Chapter

Cover Essential Cases: Equity & Trusts

Tang Man Sit v Capacious Investments [1996] AC 514, Privy Council  

Essential Cases: Equity & Trusts provides a bridge between course textbooks and key case judgments. This case document summarizes the facts and decision in Tang Man Sit v Capacious Investments [1996] AC 514, Privy Council. The document also includes supporting commentary from author Derek Whayman.

Chapter

Cover Poole's Textbook on Contract Law

13. Breach of contract  

Robert Merkin, Séverine Saintier, and Jill Poole

Course-focused and comprehensive, Poole’s Textbook on Contract Law provides an accessible overview of the key areas on the law curriculum. There are four ways to discharge a contract: by performance, agreement, frustration, or breach. The standard of performance required in relation to each contractual obligation needs to be identified because a failure to perform to the required standard constitutes a breach. In the absence of lawful excuse, a breach of contract arises if a party either fails or refuses to perform a contractual obligation imposed on that party by the terms of the contract or performs a contractual obligation in a defective manner. While every breach of contract will give rise to a right to claim damages, the contract will remain in force unless the breach constitutes a repudiatory breach. The chapter examines the types of repudiatory breaches and the election to terminate or affirm, together with an assessment of the law governing the identification of a repudiatory breach and the consequences of terminating when the breach is not in fact repudiatory. It also examines the options available to the non-breaching party when an anticipatory breach occurs.

Chapter

Cover O'Sullivan & Hilliard's The Law of Contract

15. Discharge of a contract for breach  

Titles in the Core Text series take the reader straight to the heart of the subject, providing focused, concise, and reliable guides for students at all levels. This chapter examines the circumstances in which a contract can be terminated or discharged by one party following breach or incomplete performance by the other party, covering entire obligations. It explains that breach of contract does not automatically bring a contract to an end and that termination of a contract for breach is not the same as rescission. This chapter also discusses the two sorts of situation in which the innocent party can terminate the contract for the other party’s breach, namely breach of condition or serious breach of an innominate term, and following repudiation, and considers the innocent party’s option to elect whether to terminate the contract or keep it alive.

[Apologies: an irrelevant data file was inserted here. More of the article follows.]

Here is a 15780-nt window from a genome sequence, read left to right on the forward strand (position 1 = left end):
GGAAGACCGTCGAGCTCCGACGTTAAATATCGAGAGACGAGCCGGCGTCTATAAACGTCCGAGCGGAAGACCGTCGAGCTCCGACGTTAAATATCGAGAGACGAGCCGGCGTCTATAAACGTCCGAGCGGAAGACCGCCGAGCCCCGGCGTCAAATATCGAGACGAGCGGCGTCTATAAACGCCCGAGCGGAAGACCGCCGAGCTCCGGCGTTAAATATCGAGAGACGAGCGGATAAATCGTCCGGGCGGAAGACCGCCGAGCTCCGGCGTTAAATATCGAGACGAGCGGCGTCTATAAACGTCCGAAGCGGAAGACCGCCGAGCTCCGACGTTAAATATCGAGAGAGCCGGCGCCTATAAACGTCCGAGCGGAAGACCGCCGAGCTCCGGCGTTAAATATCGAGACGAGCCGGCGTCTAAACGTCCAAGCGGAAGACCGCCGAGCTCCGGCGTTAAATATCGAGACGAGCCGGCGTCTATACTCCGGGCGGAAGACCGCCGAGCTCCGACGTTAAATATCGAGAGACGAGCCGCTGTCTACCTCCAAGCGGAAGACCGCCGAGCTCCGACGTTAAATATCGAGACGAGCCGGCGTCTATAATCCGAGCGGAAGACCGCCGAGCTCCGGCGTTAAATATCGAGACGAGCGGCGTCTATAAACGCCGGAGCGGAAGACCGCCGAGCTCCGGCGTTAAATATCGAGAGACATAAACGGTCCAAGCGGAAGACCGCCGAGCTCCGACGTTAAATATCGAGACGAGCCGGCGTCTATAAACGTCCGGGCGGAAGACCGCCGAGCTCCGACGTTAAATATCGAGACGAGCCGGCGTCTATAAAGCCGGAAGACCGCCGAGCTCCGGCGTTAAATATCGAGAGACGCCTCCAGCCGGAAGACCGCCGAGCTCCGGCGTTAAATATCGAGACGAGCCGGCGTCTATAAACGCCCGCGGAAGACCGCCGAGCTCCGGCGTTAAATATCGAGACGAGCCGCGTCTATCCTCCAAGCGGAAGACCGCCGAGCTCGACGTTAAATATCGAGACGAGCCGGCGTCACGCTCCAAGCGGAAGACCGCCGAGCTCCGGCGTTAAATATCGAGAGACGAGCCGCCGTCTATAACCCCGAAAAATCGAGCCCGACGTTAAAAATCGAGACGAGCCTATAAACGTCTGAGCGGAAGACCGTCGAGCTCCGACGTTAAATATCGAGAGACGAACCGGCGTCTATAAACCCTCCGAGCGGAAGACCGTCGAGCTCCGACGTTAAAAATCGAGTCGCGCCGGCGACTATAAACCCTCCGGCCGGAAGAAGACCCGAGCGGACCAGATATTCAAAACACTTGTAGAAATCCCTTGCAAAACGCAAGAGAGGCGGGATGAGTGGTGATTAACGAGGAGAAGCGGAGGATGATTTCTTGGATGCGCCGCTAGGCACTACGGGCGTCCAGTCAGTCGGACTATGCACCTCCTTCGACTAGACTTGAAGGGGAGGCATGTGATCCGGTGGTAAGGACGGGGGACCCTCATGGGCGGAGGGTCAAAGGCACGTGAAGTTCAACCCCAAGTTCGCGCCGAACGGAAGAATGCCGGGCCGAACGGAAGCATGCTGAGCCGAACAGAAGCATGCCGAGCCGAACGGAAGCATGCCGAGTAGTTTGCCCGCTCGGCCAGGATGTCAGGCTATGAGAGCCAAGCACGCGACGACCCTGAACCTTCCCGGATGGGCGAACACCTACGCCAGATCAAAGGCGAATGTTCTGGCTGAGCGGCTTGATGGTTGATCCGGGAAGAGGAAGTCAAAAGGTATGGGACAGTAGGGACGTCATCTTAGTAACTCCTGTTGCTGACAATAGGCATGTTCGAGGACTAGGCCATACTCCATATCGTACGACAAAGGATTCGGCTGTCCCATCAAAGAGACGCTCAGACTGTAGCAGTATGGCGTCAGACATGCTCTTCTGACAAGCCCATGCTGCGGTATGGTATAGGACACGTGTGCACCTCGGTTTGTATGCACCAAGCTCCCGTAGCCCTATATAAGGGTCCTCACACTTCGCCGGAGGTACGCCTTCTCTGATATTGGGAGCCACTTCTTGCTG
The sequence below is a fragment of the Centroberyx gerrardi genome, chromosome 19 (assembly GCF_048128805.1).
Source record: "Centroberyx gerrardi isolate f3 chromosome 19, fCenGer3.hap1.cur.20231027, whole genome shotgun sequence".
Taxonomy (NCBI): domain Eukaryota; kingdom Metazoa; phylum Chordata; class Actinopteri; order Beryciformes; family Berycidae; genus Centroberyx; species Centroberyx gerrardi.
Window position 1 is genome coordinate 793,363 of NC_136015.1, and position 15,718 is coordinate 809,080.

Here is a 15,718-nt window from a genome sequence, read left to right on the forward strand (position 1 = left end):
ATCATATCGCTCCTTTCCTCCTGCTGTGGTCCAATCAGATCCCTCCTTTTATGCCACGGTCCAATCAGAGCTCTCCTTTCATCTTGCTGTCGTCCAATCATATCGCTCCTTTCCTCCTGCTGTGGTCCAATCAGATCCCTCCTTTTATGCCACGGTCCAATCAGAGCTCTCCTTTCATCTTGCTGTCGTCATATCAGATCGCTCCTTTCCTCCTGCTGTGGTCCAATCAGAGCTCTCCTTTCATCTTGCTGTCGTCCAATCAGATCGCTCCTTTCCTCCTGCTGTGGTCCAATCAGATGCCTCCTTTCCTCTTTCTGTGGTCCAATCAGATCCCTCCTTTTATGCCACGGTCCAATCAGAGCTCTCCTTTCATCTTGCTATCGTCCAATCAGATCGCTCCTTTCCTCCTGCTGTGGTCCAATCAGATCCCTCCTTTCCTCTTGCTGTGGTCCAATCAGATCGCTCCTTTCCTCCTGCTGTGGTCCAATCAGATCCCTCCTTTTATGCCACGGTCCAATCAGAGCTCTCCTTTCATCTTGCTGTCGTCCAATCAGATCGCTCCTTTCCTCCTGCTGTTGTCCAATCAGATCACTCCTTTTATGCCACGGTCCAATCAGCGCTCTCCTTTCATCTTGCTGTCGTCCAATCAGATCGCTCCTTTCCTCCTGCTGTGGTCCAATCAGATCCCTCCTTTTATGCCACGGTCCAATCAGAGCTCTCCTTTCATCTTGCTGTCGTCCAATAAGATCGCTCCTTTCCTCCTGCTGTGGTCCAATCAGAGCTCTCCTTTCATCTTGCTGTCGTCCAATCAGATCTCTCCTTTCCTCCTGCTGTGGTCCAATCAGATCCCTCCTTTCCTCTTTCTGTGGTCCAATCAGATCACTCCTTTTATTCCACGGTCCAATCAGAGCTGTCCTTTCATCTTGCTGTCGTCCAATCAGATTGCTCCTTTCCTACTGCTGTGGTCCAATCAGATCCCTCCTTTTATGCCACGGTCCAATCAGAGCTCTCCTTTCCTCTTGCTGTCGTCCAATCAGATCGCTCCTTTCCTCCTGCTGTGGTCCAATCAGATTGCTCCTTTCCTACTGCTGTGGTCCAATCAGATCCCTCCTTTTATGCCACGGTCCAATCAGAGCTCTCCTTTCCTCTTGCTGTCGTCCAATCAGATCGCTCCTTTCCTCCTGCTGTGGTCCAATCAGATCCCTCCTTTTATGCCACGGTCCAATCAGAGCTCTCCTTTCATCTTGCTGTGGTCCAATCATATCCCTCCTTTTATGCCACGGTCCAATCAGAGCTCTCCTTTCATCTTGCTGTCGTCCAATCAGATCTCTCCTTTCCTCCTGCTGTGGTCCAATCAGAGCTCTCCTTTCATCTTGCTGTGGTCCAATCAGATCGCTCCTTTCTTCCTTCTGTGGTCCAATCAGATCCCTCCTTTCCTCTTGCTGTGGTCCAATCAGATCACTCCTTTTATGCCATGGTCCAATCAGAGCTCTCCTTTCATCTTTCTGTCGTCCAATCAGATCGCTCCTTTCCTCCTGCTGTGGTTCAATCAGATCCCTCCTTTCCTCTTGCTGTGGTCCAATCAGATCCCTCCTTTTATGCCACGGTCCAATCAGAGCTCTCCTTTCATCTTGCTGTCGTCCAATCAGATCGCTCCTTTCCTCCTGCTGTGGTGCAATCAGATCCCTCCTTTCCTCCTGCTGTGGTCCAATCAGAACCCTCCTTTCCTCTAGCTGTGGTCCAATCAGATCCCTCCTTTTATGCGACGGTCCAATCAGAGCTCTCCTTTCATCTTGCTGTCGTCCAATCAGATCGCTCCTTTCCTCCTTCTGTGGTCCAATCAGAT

Chapter

Cover Poole's Casebook on Contract Law

13. Breach of contract  

Robert Merkin and Séverine Saintier

Poole’s Casebook on Contract Law provides a comprehensive selection of case law that addresses all aspects of the subject encountered on undergraduate courses. The performance obligations of the parties to a contract are determined by contractual terms. A breach of contract arises when a party fails to fully comply with a performance obligation, without lawful excuse. If a contractual obligation is strict, failure to comply constitutes a breach of contract regardless of fault. Subject to an enforceable exemption clause, the injured party is entitled to damages to compensate for the loss suffered as a result of the breach. This chapter focuses on breach of contract and its legal consequences. It discusses the election on repudiatory breach; termination or affirmation of a contract; the classification of terms: conditions, warranties, and innominate or intermediate terms; the ‘entire obligation rule’; and anticipatory breach.

Chapter

Cover Constitutional Law, Administrative Law, and Human Rights

22. A Revolution by Due Process of Law?  

Leaving the European Union